The important works of the ancient world do not reach us in their original form. They survive because medieval scribes wrote them down, their copies, and copies of those copies. And so is the case with Archimedes, the great Greek mathematician.
As a mathematician, we know everything we know about Archimedes thanks to the three books A, B and C. The A was lost in 1564 by an Italian humanist. B was last heard of in 1311 in Viterbo, a hundred miles north of Rome, in the Pope’s library. Inscription C was discovered in 1906 and arrived at my desk in Baltimore on January 19, 1999. The inscription here is C.
Inscription C is actually buried inside this book. A buried treasure. Because this is actually a prayer book. It was finished on April 14, 1229 by a man named Johannes Myrones. And he used parchment to write this prayer book. But he did not use new scrolls. He used recycled scrolls from older manuscripts and had seven of them. And Archimedes’ Inscription C was one of these seven. He separated Archimedes’ manuscripts and seven other manuscripts and erased all the writings, And he cut the papers in the middle and shuffled them all together, put them together at a 90 degree angle, and wrote prayers on these books. And as a result, these seven manuscripts were lost for 700 years, and now we have a prayer book.
The prayer book was discovered by this man, Johan Ludvig Heiberg, in 1906. And he deciphered as much writing as he could with just a magnifying glass. And the thing is, he found two unique inscriptions inside this manuscript. They were certainly not A and B; They were completely new Archimedean writings and were called “Method” and “Stomachion”. And it became a world-famous manuscript.
By now it has been understood that this book is in a very bad state. In the 20th century, Heiberg was in much worse shape when he saw it. It had forged papers written on it, and it had gotten really bad from the humidity. This book is absolutely the definition of “depreciation”. This is the kind of book you think would happen at an institute. But it is not held in an institute, it was bought by a private buyer in 1998.
Why did he buy this book? Because he wanted to keep this fragile thing safe. Because the only one wanted to replicate this thing. He wanted to make this expensive thing cheap. And he did it because it was a matter of principle. Because not many people will read Archimedes from Ancient Greek, but they should have a chance to read it.
And Archimedes gathered his supporters together and promised to finance all the work. And it was an expensive job, but actually not as expensive as you might think, because these people were coming for Archimedes, not for money. People from many different branches gathered. There were those who dealt with particle physics, those who dealt with classical linguistics, those who were in the business of preserving books, those who were engaged in mathematics, those who were engaged in data management, and those who were engaged in scientific design and program management. And they got together to work on this manuscript.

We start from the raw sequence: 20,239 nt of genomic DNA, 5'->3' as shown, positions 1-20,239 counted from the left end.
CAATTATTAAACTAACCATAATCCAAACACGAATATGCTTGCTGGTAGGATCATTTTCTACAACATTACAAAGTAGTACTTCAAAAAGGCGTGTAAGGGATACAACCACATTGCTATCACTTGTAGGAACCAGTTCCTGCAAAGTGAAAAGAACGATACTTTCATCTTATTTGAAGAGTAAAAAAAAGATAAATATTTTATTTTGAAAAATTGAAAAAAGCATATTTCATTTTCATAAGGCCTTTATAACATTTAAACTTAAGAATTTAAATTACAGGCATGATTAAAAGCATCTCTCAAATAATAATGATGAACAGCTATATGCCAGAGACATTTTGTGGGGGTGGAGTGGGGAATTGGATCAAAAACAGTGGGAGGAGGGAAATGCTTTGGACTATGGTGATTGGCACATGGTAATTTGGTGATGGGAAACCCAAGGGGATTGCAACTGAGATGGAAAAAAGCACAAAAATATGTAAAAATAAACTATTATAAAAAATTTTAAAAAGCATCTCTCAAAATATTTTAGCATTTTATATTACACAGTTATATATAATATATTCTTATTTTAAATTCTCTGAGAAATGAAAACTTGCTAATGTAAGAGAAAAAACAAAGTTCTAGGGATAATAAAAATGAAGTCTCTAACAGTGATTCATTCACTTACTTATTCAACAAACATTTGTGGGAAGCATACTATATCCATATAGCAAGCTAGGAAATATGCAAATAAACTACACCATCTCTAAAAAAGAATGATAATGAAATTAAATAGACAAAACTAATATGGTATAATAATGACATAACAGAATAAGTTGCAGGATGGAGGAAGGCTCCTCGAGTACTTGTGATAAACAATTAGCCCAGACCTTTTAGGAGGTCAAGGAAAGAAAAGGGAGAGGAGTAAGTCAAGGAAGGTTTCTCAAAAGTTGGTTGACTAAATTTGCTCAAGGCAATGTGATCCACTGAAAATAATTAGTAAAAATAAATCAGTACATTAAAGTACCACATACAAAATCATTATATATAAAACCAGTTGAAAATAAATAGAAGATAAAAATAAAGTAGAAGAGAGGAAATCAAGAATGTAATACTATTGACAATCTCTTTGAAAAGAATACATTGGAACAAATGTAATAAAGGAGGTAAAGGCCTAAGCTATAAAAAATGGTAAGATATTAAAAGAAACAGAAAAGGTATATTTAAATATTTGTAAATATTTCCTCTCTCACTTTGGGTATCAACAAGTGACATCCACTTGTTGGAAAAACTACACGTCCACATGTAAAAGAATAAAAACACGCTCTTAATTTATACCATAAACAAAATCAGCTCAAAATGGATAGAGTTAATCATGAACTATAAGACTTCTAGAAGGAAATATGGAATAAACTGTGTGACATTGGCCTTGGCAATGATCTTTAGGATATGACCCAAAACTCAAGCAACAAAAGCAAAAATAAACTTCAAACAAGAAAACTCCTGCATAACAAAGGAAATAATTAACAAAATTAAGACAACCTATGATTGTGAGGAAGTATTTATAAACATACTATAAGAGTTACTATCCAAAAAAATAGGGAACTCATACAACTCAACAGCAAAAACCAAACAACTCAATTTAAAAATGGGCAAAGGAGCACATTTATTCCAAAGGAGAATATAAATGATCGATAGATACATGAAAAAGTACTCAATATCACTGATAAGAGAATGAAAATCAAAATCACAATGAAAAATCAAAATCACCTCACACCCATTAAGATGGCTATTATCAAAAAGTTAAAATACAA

The first problem they faced was with the preservation of the book. And that was something we really had to deal with: there was glue on the spine of the book. And if you look carefully at this photo, you’ll see that the underside is a little brownish. And this glue is transparent carpenter’s glue. If you are a book repair person, you can easily remove this glue. The top is Elmer wood glue. A water-insoluble polyvinyl acetate emulsion once dry. And even harder than the parchment on which it was written. So before we started to study Archimedes, we had to dissect this book. The disassembly took four years. And this is one of the rare shots taken on the job, ladies and gentlemen.
Another thing was that we had to get rid of all the polish because it was used in the liturgy of the Greek Orthodox Church and they used paraffin. The wax was dirty and we could not see what was behind the wax. So we had to mechanically scrape the lacquer very carefully.
It’s hard to say exactly how badly this book was, but it kept breaking into tiny pieces. Normally you wouldn’t worry about such small pieces in a book, but these small pieces could contain Archimedes’ unique manuscript. We finally managed to put the small pieces in the right places.